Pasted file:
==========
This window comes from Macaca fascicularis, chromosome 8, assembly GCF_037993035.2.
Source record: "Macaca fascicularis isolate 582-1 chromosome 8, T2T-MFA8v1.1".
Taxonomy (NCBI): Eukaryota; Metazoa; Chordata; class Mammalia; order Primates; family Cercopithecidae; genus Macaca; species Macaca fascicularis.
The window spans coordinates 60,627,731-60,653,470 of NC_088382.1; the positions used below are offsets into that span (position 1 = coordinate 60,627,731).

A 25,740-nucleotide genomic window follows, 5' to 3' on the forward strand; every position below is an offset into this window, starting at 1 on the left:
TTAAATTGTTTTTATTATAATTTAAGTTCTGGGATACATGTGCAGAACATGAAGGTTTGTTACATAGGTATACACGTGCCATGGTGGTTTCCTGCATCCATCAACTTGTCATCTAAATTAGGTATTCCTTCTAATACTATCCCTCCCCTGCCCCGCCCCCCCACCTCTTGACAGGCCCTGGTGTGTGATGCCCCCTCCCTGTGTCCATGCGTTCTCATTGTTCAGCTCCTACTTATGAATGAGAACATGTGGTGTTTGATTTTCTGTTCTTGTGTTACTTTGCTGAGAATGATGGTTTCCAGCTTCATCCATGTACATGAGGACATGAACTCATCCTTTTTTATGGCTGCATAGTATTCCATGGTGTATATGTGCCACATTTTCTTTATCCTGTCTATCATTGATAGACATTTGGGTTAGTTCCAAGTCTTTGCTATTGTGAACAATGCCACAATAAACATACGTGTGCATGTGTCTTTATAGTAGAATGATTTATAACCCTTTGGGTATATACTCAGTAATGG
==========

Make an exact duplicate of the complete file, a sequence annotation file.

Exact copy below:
This window comes from Macaca fascicularis, chromosome 8, assembly GCF_037993035.2.
Source record: "Macaca fascicularis isolate 582-1 chromosome 8, T2T-MFA8v1.1".
Taxonomy (NCBI): Eukaryota; Metazoa; Chordata; class Mammalia; order Primates; family Cercopithecidae; genus Macaca; species Macaca fascicularis.
The window spans coordinates 60,627,731-60,653,470 of NC_088382.1; the positions used below are offsets into that span (position 1 = coordinate 60,627,731).

A 25,740-nucleotide genomic window follows, 5' to 3' on the forward strand; every position below is an offset into this window, starting at 1 on the left:
TTAAATTGTTTTTATTATAATTTAAGTTCTGGGATACATGTGCAGAACATGAAGGTTTGTTACATAGGTATACACGTGCCATGGTGGTTTCCTGCATCCATCAACTTGTCATCTAAATTAGGTATTCCTTCTAATACTATCCCTCCCCTGCCCCGCCCCCCCACCTCTTGACAGGCCCTGGTGTGTGATGCCCCCTCCCTGTGTCCATGCGTTCTCATTGTTCAGCTCCTACTTATGAATGAGAACATGTGGTGTTTGATTTTCTGTTCTTGTGTTACTTTGCTGAGAATGATGGTTTCCAGCTTCATCCATGTACATGAGGACATGAACTCATCCTTTTTTATGGCTGCATAGTATTCCATGGTGTATATGTGCCACATTTTCTTTATCCTGTCTATCATTGATAGACATTTGGGTTAGTTCCAAGTCTTTGCTATTGTGAACAATGCCACAATAAACATACGTGTGCATGTGTCTTTATAGTAGAATGATTTATAACCCTTTGGGTATATACTCAGTAATGG